COUNT DOWN TO CLEAN UP! by Nancy Elizabeth Wallace
ANIMALS
Released: Sept. 1, 2001

"Delightful. (Picture book. 2-5)"
Ten of Wallace's signature bunnies (Paperwhite, 2000, etc.) gather together to neaten up a park. Read full book review >
FIREMAN SMALL by Wong Herbert Yee
ANIMALS
Released: Sept. 1, 2001

"Still, where there's a fireman, there's a reader—and some fire safety tips, too. (Picture book. 2-5)"
He may be pint-sized, and he may be tired after a busy day at the firehouse, but Fireman Small puts on the turbocharger when he smells smoke coming from a vent in this madcap story—the third starring Fireman Small. Read full book review >

WHAT’S THE TIME, GRANDMA WOLF? by Ken Brown
ANIMALS
Released: Sept. 1, 2001

Suspense looms in the air as young woodland creatures get closer and closer to big bad Grandma Wolf until it looks like their collective gooses may be cooked. Read full book review >
THE MIGHTIEST by Keiko Kasza
Released: Sept. 1, 2001

"A new lesson from the mistress of gentle teaching. (Picture book. 2-5)"
No need to strut when you have the stuff, as a little old lady demonstrates to a bunch of would-be kings of the forest. Read full book review >
ANTS IN MY PANTS by Wendy Mould
FICTION
Released: Aug. 17, 2001

"Mould's lovely line-and-wash drawing keep this contest of wills from ever having too sharp an edge. (Picture book. 2-5)"
Talk about imaginary friends—this entire bestiary is conjured to rescue Jacob from a morning of shopping with his mother. Read full book review >

NONFICTION
Released: Aug. 3, 2001

"Overall, though, a good resource for new parents, as well as an introduction to rhyme and rhythm for children. (Nonfiction. 2-6)"
Young children won't be able to resist jumping, clapping, and gesturing to the rhythms and rhymes of this collection. Read full book review >
KISS GOOD NIGHT by Amy Hest
ANIMALS
Released: Aug. 1, 2001

"A cute, even sweet, bedtime story, with text and illustrations that work well together, but really, do we need another Goodnight Moon? (Picture book. 2-5)"
"It was a dark and stormy night on Plum Street." Read full book review >
BERNARD GOES TO SCHOOL by Joan Elizabeth Goodman
ANIMALS
Released: Aug. 1, 2001

"Featuring purple, green, and gold elephants, Catalano's pastels are as soft as the outcome of the story, with Bernard discovering that a friendly face and a new chum go a long way toward taking the dismay out of the new. (Picture book. 2-5)"
The first day of preschool can give even an elephant a case of the shim-shams, as Goodman's little pachyderm learns. Read full book review >
WHOSE SHOES? by Anna Grossnickle Hines
ANIMALS
Released: Aug. 1, 2001

"A merry read-aloud romp. (Picture book. 2-5)"
With exuberant rhymes and clever illustrations, this lively guessing game taps into children's love of shoes and dress-up play. Read full book review >
SOMETHING WONDERFUL by Jenny Nimmo
ANIMALS
Released: Aug. 1, 2001

"The larger-than-life chickens with their incredibly expressive faces would be enough to entice young readers, but this tale of victory by the ordinary is sure to become a favorite. (Picture book. 2-5)"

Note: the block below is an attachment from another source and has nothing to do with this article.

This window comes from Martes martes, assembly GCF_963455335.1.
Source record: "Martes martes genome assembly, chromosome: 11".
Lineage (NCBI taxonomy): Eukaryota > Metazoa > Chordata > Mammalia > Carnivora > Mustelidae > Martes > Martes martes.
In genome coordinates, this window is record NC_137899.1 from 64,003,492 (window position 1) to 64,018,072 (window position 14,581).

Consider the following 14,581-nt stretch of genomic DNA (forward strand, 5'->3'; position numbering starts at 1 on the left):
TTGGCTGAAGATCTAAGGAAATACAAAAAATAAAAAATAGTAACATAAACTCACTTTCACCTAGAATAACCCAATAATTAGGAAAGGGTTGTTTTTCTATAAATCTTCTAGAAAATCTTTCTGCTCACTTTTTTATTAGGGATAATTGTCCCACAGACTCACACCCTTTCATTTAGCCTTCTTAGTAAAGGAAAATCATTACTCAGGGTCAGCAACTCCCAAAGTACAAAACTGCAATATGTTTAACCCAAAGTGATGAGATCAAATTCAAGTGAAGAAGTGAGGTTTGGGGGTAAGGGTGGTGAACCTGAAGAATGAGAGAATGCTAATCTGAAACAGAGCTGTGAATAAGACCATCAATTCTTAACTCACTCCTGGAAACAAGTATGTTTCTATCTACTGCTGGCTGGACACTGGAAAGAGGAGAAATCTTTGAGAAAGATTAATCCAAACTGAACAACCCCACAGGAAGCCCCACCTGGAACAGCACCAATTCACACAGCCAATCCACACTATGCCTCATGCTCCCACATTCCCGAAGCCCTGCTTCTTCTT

Little Hen does not think that she is special in any way until one day she decides that she will do "Something Wonderful." Read full book review >
A CHILD’S GOOD NIGHT PRAYER by Grace Maccarone
BEDTIME BOOK
Released: Aug. 1, 2001

"A gentle reminder for youngsters (and adults, too) to be grateful for the small things. (Picture book. 2-6)"
A sweet ode of gratitude for the simple pleasures in a child's life. Read full book review >
WEBSTER J. DUCK by Martin Waddell
ANIMALS
Released: Aug. 1, 2001

"Simple, sweetly humorous, and just ducky. (Picture book. 2-5)"
Webster J. Duck emerges from his egg a beguiling, web-footed, and fuzzyheaded yellow duckling who has not yet seen his mother. Read full book review >
Kirkus Interview
Emma Straub
author of MODERN LOVERS
May 30, 2016

In Emma Straub’s new novel Modern Lovers, friends and former college bandmates Elizabeth and Andrew and Zoe have watched one another marry, buy real estate, and start businesses and families, all while trying to hold on to the identities of their youth. But nothing ages them like having to suddenly pass the torch (of sexuality, independence, and the ineffable alchemy of cool) to their own offspring. Back in the band’s heyday, Elizabeth put on a snarl over her Midwestern smile, Andrew let his unwashed hair grow past his chin, and Zoe was the lesbian all the straight women wanted to sleep with. Now nearing fifty, they all live within shouting distance in the same neighborhood deep in gentrified Brooklyn, and the trappings of the adult world seem to have arrived with ease. But the summer that their children reach maturity (and start sleeping together), the fabric of the adult lives suddenly begins to unravel, and the secrets and revelations that are finally let loose—about themselves, and about the famous fourth band member who soared and fell without them—can never be reclaimed. “Straub’s characters are a quirky and interesting bunch, well aware of their own good fortune, and it’s a pleasure spending time with them in leafy Ditmas Park,” our reviewer writes in a starred review. View video >